CC image courtesy of D'hendrawan on Flickr
The South African government has decided the use of control systems for set-top boxes in the upcoming digital migration will not be mandatory, taking into account the need for speed in the migration process and to encourage industry competition.
HumanIPO reported last month no decision had yet been made on whether set-top boxes would include a conditional access system, a matter which communications minister Yunus Carrim said still needed to be properly debated.
However, in a statement today the government announced a control system will be installed on set-top boxes, such that government subsidized units may be controlled in order to “protect government’s investment”.
The government added that broadcasters may in the future opt to start using control systems, also prompting the decision to have the systems in place on the units.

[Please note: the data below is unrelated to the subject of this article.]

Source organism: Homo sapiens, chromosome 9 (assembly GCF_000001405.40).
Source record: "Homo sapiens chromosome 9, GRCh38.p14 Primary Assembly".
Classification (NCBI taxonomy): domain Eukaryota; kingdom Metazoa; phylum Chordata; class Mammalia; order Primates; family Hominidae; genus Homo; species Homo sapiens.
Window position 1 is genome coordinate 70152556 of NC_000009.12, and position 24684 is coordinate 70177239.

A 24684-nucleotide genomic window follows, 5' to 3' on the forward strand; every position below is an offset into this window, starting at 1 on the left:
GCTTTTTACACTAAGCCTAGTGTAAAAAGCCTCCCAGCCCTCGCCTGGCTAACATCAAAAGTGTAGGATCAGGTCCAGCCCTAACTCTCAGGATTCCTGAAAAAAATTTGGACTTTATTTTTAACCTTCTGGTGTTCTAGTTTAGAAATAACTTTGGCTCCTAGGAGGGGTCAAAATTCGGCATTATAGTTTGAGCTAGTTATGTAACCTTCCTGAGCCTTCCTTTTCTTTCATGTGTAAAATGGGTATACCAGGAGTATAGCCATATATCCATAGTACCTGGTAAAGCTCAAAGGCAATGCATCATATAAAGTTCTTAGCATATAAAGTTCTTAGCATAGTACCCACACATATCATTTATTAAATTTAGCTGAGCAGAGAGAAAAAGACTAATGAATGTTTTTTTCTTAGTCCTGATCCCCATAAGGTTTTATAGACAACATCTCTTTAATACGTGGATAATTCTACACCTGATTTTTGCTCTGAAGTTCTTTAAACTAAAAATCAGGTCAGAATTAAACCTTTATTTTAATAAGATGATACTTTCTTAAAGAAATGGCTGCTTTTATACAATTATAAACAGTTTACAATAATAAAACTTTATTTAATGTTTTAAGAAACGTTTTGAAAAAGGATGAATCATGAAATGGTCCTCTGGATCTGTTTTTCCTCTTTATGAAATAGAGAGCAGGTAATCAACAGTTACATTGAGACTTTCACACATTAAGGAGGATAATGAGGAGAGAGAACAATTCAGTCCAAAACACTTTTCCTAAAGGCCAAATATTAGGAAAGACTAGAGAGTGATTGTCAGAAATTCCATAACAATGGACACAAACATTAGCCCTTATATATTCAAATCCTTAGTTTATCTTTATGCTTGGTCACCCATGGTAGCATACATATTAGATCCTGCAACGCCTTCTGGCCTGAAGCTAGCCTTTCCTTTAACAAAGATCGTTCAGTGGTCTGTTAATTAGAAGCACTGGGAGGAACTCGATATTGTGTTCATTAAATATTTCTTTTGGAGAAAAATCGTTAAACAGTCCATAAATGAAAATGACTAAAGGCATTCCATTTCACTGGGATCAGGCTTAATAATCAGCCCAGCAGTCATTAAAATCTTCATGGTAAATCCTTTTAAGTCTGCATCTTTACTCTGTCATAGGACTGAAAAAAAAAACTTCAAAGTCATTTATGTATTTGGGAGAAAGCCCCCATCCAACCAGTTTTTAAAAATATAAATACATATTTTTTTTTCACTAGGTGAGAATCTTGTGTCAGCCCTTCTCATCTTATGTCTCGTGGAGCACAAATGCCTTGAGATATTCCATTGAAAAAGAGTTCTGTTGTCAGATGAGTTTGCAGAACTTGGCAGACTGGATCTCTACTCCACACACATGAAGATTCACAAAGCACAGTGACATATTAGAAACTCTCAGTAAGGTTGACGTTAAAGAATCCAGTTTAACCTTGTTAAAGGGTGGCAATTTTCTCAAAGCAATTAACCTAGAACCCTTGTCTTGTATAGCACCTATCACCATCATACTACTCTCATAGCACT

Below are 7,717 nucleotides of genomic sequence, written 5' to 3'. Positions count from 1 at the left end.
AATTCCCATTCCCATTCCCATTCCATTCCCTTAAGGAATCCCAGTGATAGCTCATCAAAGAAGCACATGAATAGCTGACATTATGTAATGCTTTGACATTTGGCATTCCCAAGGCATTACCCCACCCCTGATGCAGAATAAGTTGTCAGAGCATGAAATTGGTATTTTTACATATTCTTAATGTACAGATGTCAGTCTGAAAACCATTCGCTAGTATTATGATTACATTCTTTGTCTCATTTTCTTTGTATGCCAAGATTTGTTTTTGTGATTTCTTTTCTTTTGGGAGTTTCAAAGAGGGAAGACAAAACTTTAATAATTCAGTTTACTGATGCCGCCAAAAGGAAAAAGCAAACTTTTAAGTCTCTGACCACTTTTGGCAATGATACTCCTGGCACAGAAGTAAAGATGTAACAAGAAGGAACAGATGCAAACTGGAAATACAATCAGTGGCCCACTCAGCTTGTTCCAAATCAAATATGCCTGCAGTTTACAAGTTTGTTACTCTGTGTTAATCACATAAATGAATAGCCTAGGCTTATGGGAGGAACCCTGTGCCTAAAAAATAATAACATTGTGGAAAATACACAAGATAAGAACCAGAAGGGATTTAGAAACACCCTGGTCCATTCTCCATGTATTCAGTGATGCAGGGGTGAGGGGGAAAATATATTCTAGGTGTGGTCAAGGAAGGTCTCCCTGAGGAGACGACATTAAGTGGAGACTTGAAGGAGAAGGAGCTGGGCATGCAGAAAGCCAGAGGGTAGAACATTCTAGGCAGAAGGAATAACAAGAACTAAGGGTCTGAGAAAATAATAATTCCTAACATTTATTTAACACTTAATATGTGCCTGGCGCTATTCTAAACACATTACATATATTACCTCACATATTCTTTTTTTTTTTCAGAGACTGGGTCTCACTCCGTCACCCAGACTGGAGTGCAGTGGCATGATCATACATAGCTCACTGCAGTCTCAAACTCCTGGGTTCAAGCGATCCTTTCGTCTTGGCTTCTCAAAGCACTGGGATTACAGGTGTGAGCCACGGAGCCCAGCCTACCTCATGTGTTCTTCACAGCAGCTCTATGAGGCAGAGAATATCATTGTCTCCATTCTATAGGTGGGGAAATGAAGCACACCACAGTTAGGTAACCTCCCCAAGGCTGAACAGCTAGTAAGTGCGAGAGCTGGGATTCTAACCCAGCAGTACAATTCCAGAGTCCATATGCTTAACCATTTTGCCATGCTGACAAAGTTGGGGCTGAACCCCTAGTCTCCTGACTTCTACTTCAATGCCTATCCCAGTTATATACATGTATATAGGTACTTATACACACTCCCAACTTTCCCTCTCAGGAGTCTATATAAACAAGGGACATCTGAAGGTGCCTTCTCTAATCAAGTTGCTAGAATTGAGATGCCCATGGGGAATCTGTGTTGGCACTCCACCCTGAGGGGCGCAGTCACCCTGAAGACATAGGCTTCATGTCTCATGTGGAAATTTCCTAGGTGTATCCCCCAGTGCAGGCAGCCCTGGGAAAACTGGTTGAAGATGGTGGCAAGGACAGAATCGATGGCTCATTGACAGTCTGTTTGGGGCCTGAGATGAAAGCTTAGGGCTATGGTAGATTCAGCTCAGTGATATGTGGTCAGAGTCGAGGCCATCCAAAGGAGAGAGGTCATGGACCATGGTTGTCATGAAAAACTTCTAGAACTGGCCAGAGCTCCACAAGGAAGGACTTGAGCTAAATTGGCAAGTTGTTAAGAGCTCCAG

The government’s costs in installing the control system on units will be recuperated from subscription broadcasters who opt to make use of the system.
Aside from the need to make headway on digital migration – the government highlighting in particular the urgency to release radio frequency spectrum – the statement said the decision was also fuelled by the potential for legal action from broadcasters should a control system be mandatory, thus further delaying the migration.
The government also highlighted the need to stimulate the local electronics industry and create jobs, to promote competition in the industry and cut down on the possibility of monopolisation of the market, as well as supporting entrepreneurs in the country, as key factors in the decision.
It added that the interests of government and of state owned South African Broadcasting Corporation (SABC) also needed to be protected in the decision-making process.